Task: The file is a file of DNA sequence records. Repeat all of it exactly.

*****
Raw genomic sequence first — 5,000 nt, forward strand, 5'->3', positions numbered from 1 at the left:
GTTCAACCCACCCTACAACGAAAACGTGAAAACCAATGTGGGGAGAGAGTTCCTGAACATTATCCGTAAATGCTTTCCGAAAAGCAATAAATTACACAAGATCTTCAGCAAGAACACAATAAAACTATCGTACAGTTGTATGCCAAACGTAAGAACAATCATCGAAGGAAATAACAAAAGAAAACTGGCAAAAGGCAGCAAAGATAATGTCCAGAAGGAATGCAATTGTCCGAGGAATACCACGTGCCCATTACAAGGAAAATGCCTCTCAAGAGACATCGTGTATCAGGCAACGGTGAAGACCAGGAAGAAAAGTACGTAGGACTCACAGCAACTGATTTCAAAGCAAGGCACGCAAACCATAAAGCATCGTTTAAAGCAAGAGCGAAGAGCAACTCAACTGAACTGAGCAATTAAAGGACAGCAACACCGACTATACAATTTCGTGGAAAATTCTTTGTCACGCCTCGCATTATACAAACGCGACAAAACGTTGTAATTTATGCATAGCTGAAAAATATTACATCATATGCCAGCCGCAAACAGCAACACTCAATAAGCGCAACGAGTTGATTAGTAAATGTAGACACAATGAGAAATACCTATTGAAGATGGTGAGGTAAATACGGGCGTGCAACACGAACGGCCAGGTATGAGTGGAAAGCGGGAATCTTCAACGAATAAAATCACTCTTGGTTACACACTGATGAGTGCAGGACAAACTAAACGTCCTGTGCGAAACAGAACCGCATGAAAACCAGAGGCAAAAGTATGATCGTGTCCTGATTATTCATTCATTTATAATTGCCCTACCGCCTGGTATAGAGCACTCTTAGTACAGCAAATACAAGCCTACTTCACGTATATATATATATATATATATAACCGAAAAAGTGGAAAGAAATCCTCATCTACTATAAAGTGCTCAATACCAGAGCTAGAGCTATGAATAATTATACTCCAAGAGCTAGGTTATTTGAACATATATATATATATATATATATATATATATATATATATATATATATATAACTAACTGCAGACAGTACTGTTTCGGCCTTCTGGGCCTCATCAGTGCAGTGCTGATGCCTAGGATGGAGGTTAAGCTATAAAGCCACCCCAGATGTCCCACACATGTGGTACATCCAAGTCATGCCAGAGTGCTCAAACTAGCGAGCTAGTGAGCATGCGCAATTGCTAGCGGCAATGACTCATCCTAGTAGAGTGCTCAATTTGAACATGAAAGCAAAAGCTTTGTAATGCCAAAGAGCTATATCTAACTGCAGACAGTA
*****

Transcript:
Raw genomic sequence first — 5,000 nt, forward strand, 5'->3', positions numbered from 1 at the left:
GTTCAACCCACCCTACAACGAAAACGTGAAAACCAATGTGGGGAGAGAGTTCCTGAACATTATCCGTAAATGCTTTCCGAAAAGCAATAAATTACACAAGATCTTCAGCAAGAACACAATAAAACTATCGTACAGTTGTATGCCAAACGTAAGAACAATCATCGAAGGAAATAACAAAAGAAAACTGGCAAAAGGCAGCAAAGATAATGTCCAGAAGGAATGCAATTGTCCGAGGAATACCACGTGCCCATTACAAGGAAAATGCCTCTCAAGAGACATCGTGTATCAGGCAACGGTGAAGACCAGGAAGAAAAGTACGTAGGACTCACAGCAACTGATTTCAAAGCAAGGCACGCAAACCATAAAGCATCGTTTAAAGCAAGAGCGAAGAGCAACTCAACTGAACTGAGCAATTAAAGGACAGCAACACCGACTATACAATTTCGTGGAAAATTCTTTGTCACGCCTCGCATTATACAAACGCGACAAAACGTTGTAATTTATGCATAGCTGAAAAATATTACATCATATGCCAGCCGCAAACAGCAACACTCAATAAGCGCAACGAGTTGATTAGTAAATGTAGACACAATGAGAAATACCTATTGAAGATGGTGAGGTAAATACGGGCGTGCAACACGAACGGCCAGGTATGAGTGGAAAGCGGGAATCTTCAACGAATAAAATCACTCTTGGTTACACACTGATGAGTGCAGGACAAACTAAACGTCCTGTGCGAAACAGAACCGCATGAAAACCAGAGGCAAAAGTATGATCGTGTCCTGATTATTCATTCATTTATAATTGCCCTACCGCCTGGTATAGAGCACTCTTAGTACAGCAAATACAAGCCTACTTCACGTATATATATATATATATATATAACCGAAAAAGTGGAAAGAAATCCTCATCTACTATAAAGTGCTCAATACCAGAGCTAGAGCTATGAATAATTATACTCCAAGAGCTAGGTTATTTGAACATATATATATATATATATATATATATATATATATATATATATATATATAACTAACTGCAGACAGTACTGTTTCGGCCTTCTGGGCCTCATCAGTGCAGTGCTGATGCCTAGGATGGAGGTTAAGCTATAAAGCCACCCCAGATGTCCCACACATGTGGTACATCCAAGTCATGCCAGAGTGCTCAAACTAGCGAGCTAGTGAGCATGCGCAATTGCTAGCGGCAATGACTCATCCTAGTAGAGTGCTCAATTTGAACATGAAAGCAAAAGCTTTGTAATGCCAAAGAGCTATATCTAACTGCAGACAGTA